Brea Dam Park has the potential of being the most popular park in Fullerton. It is located south of the dam squeezed in-between the dam and the spillway and yet accessible from Harbor Blvd. The Google Earth picture to the right shows the park surrounded by a white line. Most of the park is a hill with a lower area that is flat with lawn, picnic tables and restrooms. The hill is remarkably steep which is ideal for off-road biking. There are shallow trails for walking within the park but most of the trails created by bikers are too steep for walkers. (Trails in other parks which are created by bikers are also suitable for walkers.) The Brea Dam Park has a great potential to be the premier off-road bike park for Orange County. Bikers can pedal up on a smooth newly paved road to a wide rest area before going down a dozen different ways. Some are very steep; and some are almost dangerous. And those are not the ones people want to walk up or down on. The trails for walking lead out of the park; not so much in it.
___Like most trails associated with parks, they extend beyond the boundary of the park. One of the trails described in this webpage goes on the other side of the spillway. (The concrete rectangle in the picture to the right.) Another trail describe here goes down into the flood basin (out of the picture at the top). Note that the park (within the white line) is not leased from the Army Corps of Engineers. It is Fullerton Parks and Recreation. The dam is Army Corps of Engineers of course. And so is the 220 acres of flood basin. But the 220 acres is leased by them to Fullerton for $1 a year. The 220 acres is officially called the Brea Dam Recreational Area. There’s another webpage that describes the trails down in the Brea Dam Recreational Area.
Tiny Loop (.5 mi)
An easy place to park is the part of Brea Dam Park which can be seen from Harbor Blvd. It is a half a mile north of Hillcrest Park (Brea Blvd). There’s plenty of parking there. In the east side of the grass picnic area, is a fun trail that goes up toward the east end of the dam. That’s the same place the road takes you to in a much shallower climb. The steep trail and the road forms a very short loop of half a mile. You can walk on the road past what looks like a 1940s style house. It is now a $75 a night hostel. Hostels are associated with young people because the accommodations are so rough and there’s several strangers to a room. The hostel was indeed a house once. It was where the dam tender and his family lived when the dam was built in 1942. It was eventually abandoned because there’s not that much activity for them in this one place. For more on the profession of dam tender and some engineering aspects of the Brea Park dam click here –> Dams and Spillways of Fullerton. In the winter, the Hostel is closed and to keep vandals from doing damage the road mentioned above is gated in two places. That is not much of a burden, since to the left of the closed gate is a bike trail (OK for walking too) that takes you to the road near the top of the dam.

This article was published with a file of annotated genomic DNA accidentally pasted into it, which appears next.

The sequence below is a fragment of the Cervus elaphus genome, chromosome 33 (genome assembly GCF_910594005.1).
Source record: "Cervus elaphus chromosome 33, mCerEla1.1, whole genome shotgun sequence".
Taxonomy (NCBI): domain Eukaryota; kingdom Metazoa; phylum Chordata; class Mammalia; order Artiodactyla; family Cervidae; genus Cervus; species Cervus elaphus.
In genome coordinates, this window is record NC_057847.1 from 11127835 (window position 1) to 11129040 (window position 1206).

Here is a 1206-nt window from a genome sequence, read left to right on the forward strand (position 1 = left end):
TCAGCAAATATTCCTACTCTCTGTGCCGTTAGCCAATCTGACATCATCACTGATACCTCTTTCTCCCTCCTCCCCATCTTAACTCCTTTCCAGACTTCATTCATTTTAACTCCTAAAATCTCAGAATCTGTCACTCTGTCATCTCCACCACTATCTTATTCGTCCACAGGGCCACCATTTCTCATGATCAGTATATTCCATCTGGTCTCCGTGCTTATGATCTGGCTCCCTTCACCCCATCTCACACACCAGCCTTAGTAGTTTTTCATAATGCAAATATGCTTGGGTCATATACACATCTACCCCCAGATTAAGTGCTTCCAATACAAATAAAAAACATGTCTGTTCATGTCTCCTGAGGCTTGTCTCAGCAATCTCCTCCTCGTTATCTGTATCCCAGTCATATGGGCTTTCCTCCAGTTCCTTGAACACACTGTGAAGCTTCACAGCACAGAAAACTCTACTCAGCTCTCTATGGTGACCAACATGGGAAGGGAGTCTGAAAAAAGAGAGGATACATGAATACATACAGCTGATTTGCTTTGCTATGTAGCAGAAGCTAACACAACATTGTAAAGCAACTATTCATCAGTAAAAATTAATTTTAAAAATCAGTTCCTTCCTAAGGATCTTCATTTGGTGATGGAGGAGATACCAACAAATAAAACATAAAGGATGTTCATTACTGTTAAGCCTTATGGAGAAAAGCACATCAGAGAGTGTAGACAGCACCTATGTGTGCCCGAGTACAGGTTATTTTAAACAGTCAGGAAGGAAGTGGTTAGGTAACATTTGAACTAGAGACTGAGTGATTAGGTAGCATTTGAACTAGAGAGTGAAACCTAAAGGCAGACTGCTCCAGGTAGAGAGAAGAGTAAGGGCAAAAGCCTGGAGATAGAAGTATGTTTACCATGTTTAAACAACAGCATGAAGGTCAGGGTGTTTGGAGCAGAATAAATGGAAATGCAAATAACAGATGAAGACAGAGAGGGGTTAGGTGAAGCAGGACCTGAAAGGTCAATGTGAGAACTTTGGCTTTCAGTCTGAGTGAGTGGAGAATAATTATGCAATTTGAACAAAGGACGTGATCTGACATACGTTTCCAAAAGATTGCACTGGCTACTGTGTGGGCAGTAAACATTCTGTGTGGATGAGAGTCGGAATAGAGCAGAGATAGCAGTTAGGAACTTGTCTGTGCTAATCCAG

Reference Point: “end of asphalt”
At the road’s highest point, you will come to the dam itself; the east end of the dam where the road is, is easy to find on a map. You can walk across the crest of the dam to Fullerton Tennis Courts and from there down into the flood basin and on to the golf course. This hike is better described in the webpage Brea Dam (upstream). A better reference point than the east end of the dam itself is further down the road where the asphalt comes to an abrupt end. This end of asphalt reference is important as you will see later. It is also easy to spot with Google Earth. If you have Google Earth loaded on your computer, enter this lat/long into the search window and click on maps… 33°53’26.5″N 117°55’26.5″W. For information click here –> on loading and using Google Earth.
The Hike to the Spillway Flat (out and back, 1 mi)
From this reference point, (end of asphalt) off to the right you will see what looks like another dam with a large concrete flat area in front of it. This is called a spillway. Spillways are often as expensive as the dam itself because they use so much concrete. And yet they rarely go into action, often never in the history of the dam. Its only purpose is to save the dam in the once in 400 year storm conditions. Notice that the flat area has been extended several hundred feet north. Walk north from the reference point along side the lovely trees all the way to where the dirt has been piled up on the north end of this flat area. Scamper up that soft dirt pile and take in the best view north into the flood basin. On the left side of this dirt pile you will be able to see Mt. Baldy.
____Civil engineers who design dams call the 220 acre recreational area the “impoundment area.” That’s where the water is stored during a storm. There is also the “catchment area” from which the water is gathered for this dam; 234 square miles. (The Fullerton Dam in contrast has a catchment area of only 5 square miles.) For more on the engineering aspect of our dams click on–> Dams and Spillways of Fullerton. The walk back to where you parked (off of Harbor) is exactly one mile. Notice while you are up there how much this flat area looks like a park. All that’s missing is the grass and people. It’s 2.5 acres of weed free flatness in the middle of nowhere.
Described above was a walk north from the reference. Another walk from that reference point is slightly to the left of north; a trail that goes down into the reservoir (flood basin). See the Lost Trail webpage for more detail on walking in this wilderness area.
____From the same reference point a hairpin turn to the right is a wide trail up to the highest part of the park. At the top is an abandoned radio repeater station and lots of abandoned homeless nests. The nests are often way into caves cut into the dense brush and in one place, actually forms a looping tunnel. So cool. They have been abandoned for many months because it is getting so popular up there with bikers. (Homeless can’t stand the public being near their “stuff” and the best way to get rid of homeless is to make accessible to everyone.) It is of course very popular for off-road bikers to start their harrowing ride down from there. For hikers, the purpose is the views available from up there. Fortunately the paths are wide enough that bikers can go around us. But if you see or hear them coming, they would sure appreciate you stepping off the fast part of the path. Click here for more on biker/hiker etiquette.
Other Side of the Spillway (out and back, 1.2 mi)